"Any chance you get to beat a team you're chasing, it's a big deal," said Matt Carpenter, who reached base five times and scored the winning run. "So to be able to win that, and especially in the fashion that we did, two walk-off wins and extra innings, was a lot of fun. We needed that, and hopefully we can keep this momentum going."
With the game tied in the 12th, Carpenter worked a leadoff walk and went first to third on a single by Jon Jay. Matt Holliday brought Carpenter home with a one-out single to seal the Cardinals' third walk-off victory of the season.
Coming off a 5-13 stretch before this series, the Cardinals were optimistic Tuesday's 14-inning walk-off win could be exactly what they needed to flip their fortunes, yet the Pirates knocked the wind out of any momentum with a 5-1 win on Wednesday. Now, the Cardinals are hoping two is the charm.
"We haven't been able to do that that well this year," Holliday said of the lack of walk-off wins. "If we get a couple of them, hopefully that's a trend."
The Cardinals entered the series three games back in the National League Central, with Cincinnati looming not far behind. With the win, they pulled to within two games of the Pirates, who took four of five games from St. Louis three weeks ago.
"I mean, there's no question that there's some extra that plays into this," manager Mike Matheny said. "We talked about that before the series started, we wanted to play different than how we did in Pittsburgh. I think the guys played hard, they really did. Any time having a walk-off win it's a big deal, and having one in this series is a big deal."
The Cardinals' 12th inning was manufactured entirely by three players who have come up big in the second half. Carpenter, who started it, recorded his Major League-leading 48th multi-hit game of the season and fell a home run short of the cycle, going 4-for-5 with two runs and an RBI. Jay then singled to give him 23 hits this month with 15 games remaining in August, and Holliday wrapped it up with his seventh career walk-off hit, extending his hitting streak to 12 games.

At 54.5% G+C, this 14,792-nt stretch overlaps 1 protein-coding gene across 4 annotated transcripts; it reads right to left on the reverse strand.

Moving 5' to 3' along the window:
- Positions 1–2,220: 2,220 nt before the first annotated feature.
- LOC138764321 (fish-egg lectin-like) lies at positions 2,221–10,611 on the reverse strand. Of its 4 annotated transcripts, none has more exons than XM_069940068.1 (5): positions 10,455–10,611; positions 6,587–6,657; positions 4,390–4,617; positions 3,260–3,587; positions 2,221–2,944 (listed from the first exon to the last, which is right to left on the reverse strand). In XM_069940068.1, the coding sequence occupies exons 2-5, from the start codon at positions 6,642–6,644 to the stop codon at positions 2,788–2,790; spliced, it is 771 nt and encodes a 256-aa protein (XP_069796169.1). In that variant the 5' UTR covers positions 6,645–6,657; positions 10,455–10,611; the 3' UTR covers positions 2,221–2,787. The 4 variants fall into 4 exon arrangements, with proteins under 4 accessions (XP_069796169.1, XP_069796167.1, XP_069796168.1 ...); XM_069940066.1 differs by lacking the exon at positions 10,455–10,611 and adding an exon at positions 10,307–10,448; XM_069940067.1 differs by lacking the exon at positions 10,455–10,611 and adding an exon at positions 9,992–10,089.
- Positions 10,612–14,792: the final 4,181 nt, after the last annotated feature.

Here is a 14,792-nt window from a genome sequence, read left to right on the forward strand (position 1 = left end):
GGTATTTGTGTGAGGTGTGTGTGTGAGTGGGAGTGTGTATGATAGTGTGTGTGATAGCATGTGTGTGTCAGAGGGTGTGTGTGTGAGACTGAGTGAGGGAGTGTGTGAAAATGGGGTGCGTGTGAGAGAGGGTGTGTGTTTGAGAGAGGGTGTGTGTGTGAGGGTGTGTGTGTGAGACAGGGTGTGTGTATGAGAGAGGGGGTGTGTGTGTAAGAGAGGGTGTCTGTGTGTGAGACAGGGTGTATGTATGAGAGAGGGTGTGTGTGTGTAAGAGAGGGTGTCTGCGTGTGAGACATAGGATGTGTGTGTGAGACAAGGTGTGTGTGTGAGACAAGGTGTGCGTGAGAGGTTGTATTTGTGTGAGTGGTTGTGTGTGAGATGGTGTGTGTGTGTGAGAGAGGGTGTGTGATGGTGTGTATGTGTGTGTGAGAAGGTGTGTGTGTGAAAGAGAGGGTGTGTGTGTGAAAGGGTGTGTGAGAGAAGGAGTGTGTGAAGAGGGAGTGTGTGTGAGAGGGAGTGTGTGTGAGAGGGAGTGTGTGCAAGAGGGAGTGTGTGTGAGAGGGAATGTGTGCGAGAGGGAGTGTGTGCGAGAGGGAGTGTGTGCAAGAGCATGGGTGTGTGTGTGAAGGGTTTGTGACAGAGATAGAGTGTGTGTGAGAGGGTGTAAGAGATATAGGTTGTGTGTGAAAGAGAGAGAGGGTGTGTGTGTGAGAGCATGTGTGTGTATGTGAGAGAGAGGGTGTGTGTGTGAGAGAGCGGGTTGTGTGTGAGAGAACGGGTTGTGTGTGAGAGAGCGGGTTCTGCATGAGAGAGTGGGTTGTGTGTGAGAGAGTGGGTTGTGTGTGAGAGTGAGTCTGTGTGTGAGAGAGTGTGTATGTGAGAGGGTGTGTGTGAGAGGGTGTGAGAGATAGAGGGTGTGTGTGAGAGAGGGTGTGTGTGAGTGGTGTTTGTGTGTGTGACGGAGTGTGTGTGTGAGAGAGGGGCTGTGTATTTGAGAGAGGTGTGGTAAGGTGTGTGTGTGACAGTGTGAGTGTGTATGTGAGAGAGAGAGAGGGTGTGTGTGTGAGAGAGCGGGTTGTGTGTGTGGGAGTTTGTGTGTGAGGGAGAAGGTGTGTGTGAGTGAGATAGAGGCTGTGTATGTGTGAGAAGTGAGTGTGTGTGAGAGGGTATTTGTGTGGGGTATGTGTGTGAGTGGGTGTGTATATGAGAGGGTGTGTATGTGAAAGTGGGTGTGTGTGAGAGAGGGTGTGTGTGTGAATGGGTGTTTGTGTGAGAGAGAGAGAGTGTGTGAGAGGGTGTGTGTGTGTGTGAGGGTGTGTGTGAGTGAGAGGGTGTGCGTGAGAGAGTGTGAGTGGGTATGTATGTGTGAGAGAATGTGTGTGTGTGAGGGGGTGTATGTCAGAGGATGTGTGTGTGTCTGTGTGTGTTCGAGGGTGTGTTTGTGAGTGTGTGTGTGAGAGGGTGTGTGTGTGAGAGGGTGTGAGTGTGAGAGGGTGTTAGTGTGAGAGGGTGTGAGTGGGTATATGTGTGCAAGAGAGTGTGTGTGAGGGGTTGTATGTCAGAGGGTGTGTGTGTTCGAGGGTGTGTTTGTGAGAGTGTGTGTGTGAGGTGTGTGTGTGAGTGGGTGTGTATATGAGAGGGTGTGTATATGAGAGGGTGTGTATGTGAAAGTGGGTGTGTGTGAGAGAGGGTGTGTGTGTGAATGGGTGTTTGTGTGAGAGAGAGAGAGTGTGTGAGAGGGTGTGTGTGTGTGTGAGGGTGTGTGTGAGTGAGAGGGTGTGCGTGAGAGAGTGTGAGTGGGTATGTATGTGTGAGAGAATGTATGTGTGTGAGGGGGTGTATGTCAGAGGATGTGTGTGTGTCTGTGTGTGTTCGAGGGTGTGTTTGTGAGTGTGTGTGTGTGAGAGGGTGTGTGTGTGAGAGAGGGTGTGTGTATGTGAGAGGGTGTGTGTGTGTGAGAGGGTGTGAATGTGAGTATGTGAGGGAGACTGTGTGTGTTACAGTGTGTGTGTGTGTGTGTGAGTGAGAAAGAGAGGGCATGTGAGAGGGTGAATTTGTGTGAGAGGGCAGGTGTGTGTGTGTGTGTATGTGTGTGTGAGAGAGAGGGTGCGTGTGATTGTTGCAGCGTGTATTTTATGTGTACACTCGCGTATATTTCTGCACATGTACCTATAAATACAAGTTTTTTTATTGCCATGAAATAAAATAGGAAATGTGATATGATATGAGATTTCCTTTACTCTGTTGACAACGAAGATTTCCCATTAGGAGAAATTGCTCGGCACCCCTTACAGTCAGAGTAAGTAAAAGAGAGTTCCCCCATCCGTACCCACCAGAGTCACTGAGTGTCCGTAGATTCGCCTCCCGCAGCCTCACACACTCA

Holliday has reached base in each of the 20 games following his return from the disabled list and is batting .429 (21-for-49) this month. The left-fielder stopped short of attributing the time off to his recent success.
"It's hard to say, but you get 10 days where there's no activity in the middle of the season, it can help your body," he said. "I was swinging the bat, I felt like, pretty well before I went on the DL, but usually it's probably good for your body."
For four innings, Lance Lynn and A.J. Burnett were hardly bending. In the fifth, they both broke, Burnett more so than Lynn as the Cardinals chased the Pirates starter from the game with five runs.
The Pirates put up a four-spot against Lynn with a single, double, triple and a two-run homer, a 393-foot blast from Clint Barmes, but the Cardinals topped it by hammering Burnett with six hits in the first seven batters, capped by Holliday's go-ahead double.
Pittsburgh pulled Burnett after Holliday's line drive to left that scored Jay, and reliever Vin Mazzaro put a stop to the run, although both Allen Craig and Yadier Molina nearly had hits on a pair of hard-hit balls.
Burnett had surrendered only three earned runs and nine hits in 20 innings against the Cardinals this season before yielding five earned on eight hits in 4 1/3 innings on Thursday.
"When you get into those middle innings, they have a look at what he's got that particular day and are able to do things a little different," Matheny said. "He was rolling there, didn't have many pitches, he came out and our guys just started taking advantage of what they saw in their first at-bats."
"They fought off some good pitches, and were able to hit the ones after that," Burnett said. "As good as it looked earlier, it's never easy against this group, and they figured me out early."
Lynn didn't last much longer Burnett -- he was pulled one out into the sixth -- leaving after allowing four earned runs on five hits and one walk with six strikeouts.
"It was one of those days where I probably wasn't as sharp as I would have liked," Lynn said. "I gave up five more runs than I would have liked, more hits than I would have liked, but the offense came and bailed me out."
Setup man Trevor Rosenthal let the Pirates back into it, serving up a solo shot to Russell Martin in the eighth and ending the St. Louis bullpen's streak of 11 2/3 scoreless innings.
Seth Maness, who recorded his first Major League hit, struck out Barmes with runners on second and third to end the sixth, and Randy Choate struck out Pedro Alvarez with a man on in the seventh.
The Pirates homered six times in the three-game set. They have out-homered Cardinals, 15-3, in their 13 games this season, in which Pittsburgh is 8-5.
"I want you [reporters] to talk about that, because the last time you did we had like six in two days," Matheny joked. "Can't wait for tomorrow."